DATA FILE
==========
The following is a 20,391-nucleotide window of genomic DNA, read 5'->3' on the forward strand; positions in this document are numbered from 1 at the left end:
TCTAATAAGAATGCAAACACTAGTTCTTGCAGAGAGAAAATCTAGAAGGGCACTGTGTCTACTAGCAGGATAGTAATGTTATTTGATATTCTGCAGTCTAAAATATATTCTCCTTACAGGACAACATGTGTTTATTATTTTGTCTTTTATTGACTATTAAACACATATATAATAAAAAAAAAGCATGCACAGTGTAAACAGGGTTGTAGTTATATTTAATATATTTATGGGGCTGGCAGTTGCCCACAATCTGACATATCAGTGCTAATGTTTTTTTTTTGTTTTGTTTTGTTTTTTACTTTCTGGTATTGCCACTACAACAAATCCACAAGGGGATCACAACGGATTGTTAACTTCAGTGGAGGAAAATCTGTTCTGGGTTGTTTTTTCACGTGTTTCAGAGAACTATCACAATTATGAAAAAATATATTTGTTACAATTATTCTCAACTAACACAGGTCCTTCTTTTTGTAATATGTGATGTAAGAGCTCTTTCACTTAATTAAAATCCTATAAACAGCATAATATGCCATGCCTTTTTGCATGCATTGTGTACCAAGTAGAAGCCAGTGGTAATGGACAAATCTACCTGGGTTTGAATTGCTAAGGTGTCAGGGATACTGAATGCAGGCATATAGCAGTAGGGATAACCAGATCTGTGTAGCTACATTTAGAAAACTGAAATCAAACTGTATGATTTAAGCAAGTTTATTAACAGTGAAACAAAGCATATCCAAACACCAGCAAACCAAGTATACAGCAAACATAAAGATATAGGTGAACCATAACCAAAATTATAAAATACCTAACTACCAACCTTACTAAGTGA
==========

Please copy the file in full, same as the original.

The following is a 20,391-nucleotide window of genomic DNA, read 5'->3' on the forward strand; positions in this document are numbered from 1 at the left end:
TCTAATAAGAATGCAAACACTAGTTCTTGCAGAGAGAAAATCTAGAAGGGCACTGTGTCTACTAGCAGGATAGTAATGTTATTTGATATTCTGCAGTCTAAAATATATTCTCCTTACAGGACAACATGTGTTTATTATTTTGTCTTTTATTGACTATTAAACACATATATAATAAAAAAAAAGCATGCACAGTGTAAACAGGGTTGTAGTTATATTTAATATATTTATGGGGCTGGCAGTTGCCCACAATCTGACATATCAGTGCTAATGTTTTTTTTTTGTTTTGTTTTGTTTTTTACTTTCTGGTATTGCCACTACAACAAATCCACAAGGGGATCACAACGGATTGTTAACTTCAGTGGAGGAAAATCTGTTCTGGGTTGTTTTTTCACGTGTTTCAGAGAACTATCACAATTATGAAAAAATATATTTGTTACAATTATTCTCAACTAACACAGGTCCTTCTTTTTGTAATATGTGATGTAAGAGCTCTTTCACTTAATTAAAATCCTATAAACAGCATAATATGCCATGCCTTTTTGCATGCATTGTGTACCAAGTAGAAGCCAGTGGTAATGGACAAATCTACCTGGGTTTGAATTGCTAAGGTGTCAGGGATACTGAATGCAGGCATATAGCAGTAGGGATAACCAGATCTGTGTAGCTACATTTAGAAAACTGAAATCAAACTGTATGATTTAAGCAAGTTTATTAACAGTGAAACAAAGCATATCCAAACACCAGCAAACCAAGTATACAGCAAACATAAAGATATAGGTGAACCATAACCAAAATTATAAAATACCTAACTACCAACCTTACTAAGTGA